|PAINLESS?: This California Department
of Corrections photograph, taken in January 1996, shows the lethal Injection
table in the execution chamber at San Quentin Prison. (Associated Press.
A flurry of litigation challenging the constitutionality of lethal
injection has placed a spotlight on growing evidence that condemned inmates
may not be properly anesthetized and therefore experience excruciating pain
Although it has become the predominant method of execution around the country,
lethal injection was initially adopted three decades ago without scientific
or medical studies, on the recommendation of an Oklahoma state legislator who
wanted a more humane procedure.
Since then, objections have arisen in many of the 37 other states that adapted
Oklahoma's procedures, including California, where a federal judge has scheduled
a two-day hearing next week on altering or even eliminating the state's lethal
So far this year, executions have been delayed in California, Florida, Maryland
and Missouri — and in three federal cases — because of litigation
challenging the use of lethal injections. Cases from Kentucky, Louisiana and
Tennessee are pending, and unsuccessful challenges have been waged in Indiana,
North Carolina, Ohio, Oklahoma and Texas.
Although it offends some death penalty proponents that the state is obliged
to limit inmates' suffering during execution, the Supreme Court in its 1976
decision reinstating the death penalty cautioned that officials must avoid "the
unnecessary and wanton infliction of pain." The problem with the three-stage
lethal injection drug procedure is that it may mask rather than prevent pain,
The first drug administered, the sedative sodium thiopental, is meant to deaden
pain, the second, a paralytic, to immobilize the prisoner and the third, potassium
chloride, to stop the heart.
However, sedative dosages, especially as administered by untrained prison personnel,
have been found inadequate to anesthetize inmates, according to testimony in
some of the cases. And the paralytic prevents them from expressing the intense
pain of the heart-stopping chemical, physicians say.
In a study to be released today, Human Rights Watch reported on more than a
dozen executions in which inmates appeared to suffer.
For example, in North Carolina in 2003, a prisoner started to convulse, sat
up and gagged during his execution. He appeared to be choking and his arms seemed
to struggle under the sheet, the report said.
In a 2001 execution, again in North Carolina, an inmate appeared to lose consciousness
and then began convulsing and opened his eyes, the report said. A witness said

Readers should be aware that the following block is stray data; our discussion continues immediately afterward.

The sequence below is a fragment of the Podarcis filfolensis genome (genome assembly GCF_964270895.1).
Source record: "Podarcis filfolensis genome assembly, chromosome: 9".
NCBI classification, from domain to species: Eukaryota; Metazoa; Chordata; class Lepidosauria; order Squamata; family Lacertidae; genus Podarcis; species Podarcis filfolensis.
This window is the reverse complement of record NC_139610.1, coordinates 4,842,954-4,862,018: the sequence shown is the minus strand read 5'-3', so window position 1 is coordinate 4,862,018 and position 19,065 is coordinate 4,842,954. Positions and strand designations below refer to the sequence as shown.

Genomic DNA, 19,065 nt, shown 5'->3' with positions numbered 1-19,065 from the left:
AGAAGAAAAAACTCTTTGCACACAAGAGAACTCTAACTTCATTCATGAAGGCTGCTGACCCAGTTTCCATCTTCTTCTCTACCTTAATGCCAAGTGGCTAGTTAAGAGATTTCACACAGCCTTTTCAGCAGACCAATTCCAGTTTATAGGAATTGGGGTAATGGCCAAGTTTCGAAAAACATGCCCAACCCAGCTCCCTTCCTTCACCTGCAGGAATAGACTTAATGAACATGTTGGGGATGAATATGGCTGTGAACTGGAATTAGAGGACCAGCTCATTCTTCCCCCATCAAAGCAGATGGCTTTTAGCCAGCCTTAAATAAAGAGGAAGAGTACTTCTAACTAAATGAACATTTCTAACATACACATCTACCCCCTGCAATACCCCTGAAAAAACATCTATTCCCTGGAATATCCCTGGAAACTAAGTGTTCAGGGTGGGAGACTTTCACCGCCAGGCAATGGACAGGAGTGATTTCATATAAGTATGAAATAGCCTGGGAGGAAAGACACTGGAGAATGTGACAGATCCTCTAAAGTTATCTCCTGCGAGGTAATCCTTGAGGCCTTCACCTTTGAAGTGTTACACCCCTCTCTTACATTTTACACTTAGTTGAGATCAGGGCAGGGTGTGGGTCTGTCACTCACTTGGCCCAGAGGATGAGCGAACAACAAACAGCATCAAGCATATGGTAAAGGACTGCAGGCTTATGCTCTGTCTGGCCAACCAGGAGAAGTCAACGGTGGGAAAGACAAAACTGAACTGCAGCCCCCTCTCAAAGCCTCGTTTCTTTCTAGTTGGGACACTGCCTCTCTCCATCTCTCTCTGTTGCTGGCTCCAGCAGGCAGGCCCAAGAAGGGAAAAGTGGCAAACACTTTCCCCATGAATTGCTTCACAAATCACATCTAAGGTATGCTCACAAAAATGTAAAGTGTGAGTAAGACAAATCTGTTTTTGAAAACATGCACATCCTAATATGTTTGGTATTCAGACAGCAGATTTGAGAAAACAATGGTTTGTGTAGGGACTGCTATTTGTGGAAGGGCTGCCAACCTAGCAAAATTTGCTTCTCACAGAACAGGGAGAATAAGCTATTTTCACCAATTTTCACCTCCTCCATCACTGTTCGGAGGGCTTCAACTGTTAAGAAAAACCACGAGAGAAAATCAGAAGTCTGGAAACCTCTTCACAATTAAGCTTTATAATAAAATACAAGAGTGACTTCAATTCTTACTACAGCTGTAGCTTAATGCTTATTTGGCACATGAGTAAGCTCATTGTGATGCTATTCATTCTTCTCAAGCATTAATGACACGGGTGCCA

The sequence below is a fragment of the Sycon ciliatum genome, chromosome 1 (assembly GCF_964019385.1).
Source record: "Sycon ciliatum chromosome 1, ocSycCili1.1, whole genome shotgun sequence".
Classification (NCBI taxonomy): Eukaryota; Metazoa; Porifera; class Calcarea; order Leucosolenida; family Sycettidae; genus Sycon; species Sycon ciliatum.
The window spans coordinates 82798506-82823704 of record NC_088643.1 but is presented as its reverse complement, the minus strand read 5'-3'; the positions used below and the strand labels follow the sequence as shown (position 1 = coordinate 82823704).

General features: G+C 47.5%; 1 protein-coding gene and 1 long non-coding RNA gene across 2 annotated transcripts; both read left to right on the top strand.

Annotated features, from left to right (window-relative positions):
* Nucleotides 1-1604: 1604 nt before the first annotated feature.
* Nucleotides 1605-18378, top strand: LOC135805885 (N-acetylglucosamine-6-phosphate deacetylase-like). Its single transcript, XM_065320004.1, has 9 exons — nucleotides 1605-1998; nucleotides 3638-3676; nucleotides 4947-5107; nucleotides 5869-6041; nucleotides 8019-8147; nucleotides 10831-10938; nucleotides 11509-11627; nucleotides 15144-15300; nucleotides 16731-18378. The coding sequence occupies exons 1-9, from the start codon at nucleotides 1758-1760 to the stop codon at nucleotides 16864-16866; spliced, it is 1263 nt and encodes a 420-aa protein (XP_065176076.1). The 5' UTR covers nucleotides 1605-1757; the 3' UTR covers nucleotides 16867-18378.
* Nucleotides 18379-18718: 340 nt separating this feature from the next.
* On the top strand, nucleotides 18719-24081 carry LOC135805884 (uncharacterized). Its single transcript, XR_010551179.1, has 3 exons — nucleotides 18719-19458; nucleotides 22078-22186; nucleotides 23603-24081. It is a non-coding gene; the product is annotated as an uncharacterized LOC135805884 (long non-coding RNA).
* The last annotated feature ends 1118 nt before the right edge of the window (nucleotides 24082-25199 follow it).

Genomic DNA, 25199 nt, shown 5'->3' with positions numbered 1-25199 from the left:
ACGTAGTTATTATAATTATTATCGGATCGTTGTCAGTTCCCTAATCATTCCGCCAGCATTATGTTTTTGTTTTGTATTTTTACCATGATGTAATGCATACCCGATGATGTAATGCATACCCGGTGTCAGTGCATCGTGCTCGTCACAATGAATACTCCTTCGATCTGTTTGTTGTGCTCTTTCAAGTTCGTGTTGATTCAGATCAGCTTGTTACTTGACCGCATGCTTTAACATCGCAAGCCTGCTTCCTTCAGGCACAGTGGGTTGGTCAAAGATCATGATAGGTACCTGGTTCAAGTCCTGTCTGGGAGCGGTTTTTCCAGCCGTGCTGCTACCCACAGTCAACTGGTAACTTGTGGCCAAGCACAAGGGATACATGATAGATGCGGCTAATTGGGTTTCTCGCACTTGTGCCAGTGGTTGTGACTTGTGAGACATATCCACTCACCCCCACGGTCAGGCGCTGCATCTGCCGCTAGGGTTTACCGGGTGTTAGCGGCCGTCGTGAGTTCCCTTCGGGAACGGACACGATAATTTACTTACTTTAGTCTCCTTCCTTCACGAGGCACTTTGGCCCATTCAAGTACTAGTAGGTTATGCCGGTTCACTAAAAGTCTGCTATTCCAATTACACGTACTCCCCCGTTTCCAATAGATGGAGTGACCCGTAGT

the inmate tried to catch his breath as his chest heaved.
Earlier this year, lawyers for a condemned inmate in California presented evidence
from six recent California executions in which the inmates were still breathing
minutes after receiving massive doses of anesthetic, a possible sign that the
drug was not working as intended.
The legal assault on lethal injection has been building for several years.
A Human Rights Watch report, entitled "So Long as They Die," highlights
admissions from prison officials in several states that no medical professionals
were involved in developing their lethal injection procedures and that prison
personnel are simply not versed in administering drugs.
For example, when asked in a 2003 court hearing about what considerations went
into the development of Louisiana's lethal injection protocol, Annette Viator,
former chief counsel for the state penitentiary, said, "The only thing
that mattered was that the guy ended up dead." Asked how the state chose
the chemicals it used, Donald Courts, the pharmacy director at the prison, said,
"it wasn't a medical decision. It was based on the other states that had
all used a similar dose."
Similarly, a judge in Kentucky noted last year that officials there "did
not conduct any independent scientific or medical studies or consult any medical
professionals concerning the drugs and dosage amounts to be injected into the
condemned. Kentucky appears to be no different from any other state."
Dr. Jay Chapman, the former Oklahoma medical examiner who played a key role
in developing the original lethal injection procedure, told a Human Rights Watch
researcher, "I never knew we would have complete idiots injecting these
drugs. Which we seem to have."
Critics say the only way to ensure the sedative dosage is adequate is to have
trained medical personnel on hand to administer the drug and monitor its levels.
That, however, would violate the canons of medical ethics forbidding doctors,
nurses and other medical professionals from participating in a killing.
"There are smarter drug cocktails to use where you have less concern [about
suffering], but the problem is compounded by people who have no idea what they
are doing," said Dr. Leonidas Koniaris, a University of Miami physician
who has done research on lethal injections.
As an alternative, critics have suggested shifting to an overdose of a single
sedative. Dr. Mark Dershwitz, a professor of anesthesiology at the University
of Massachusetts Medical Center, who has testified on behalf of several states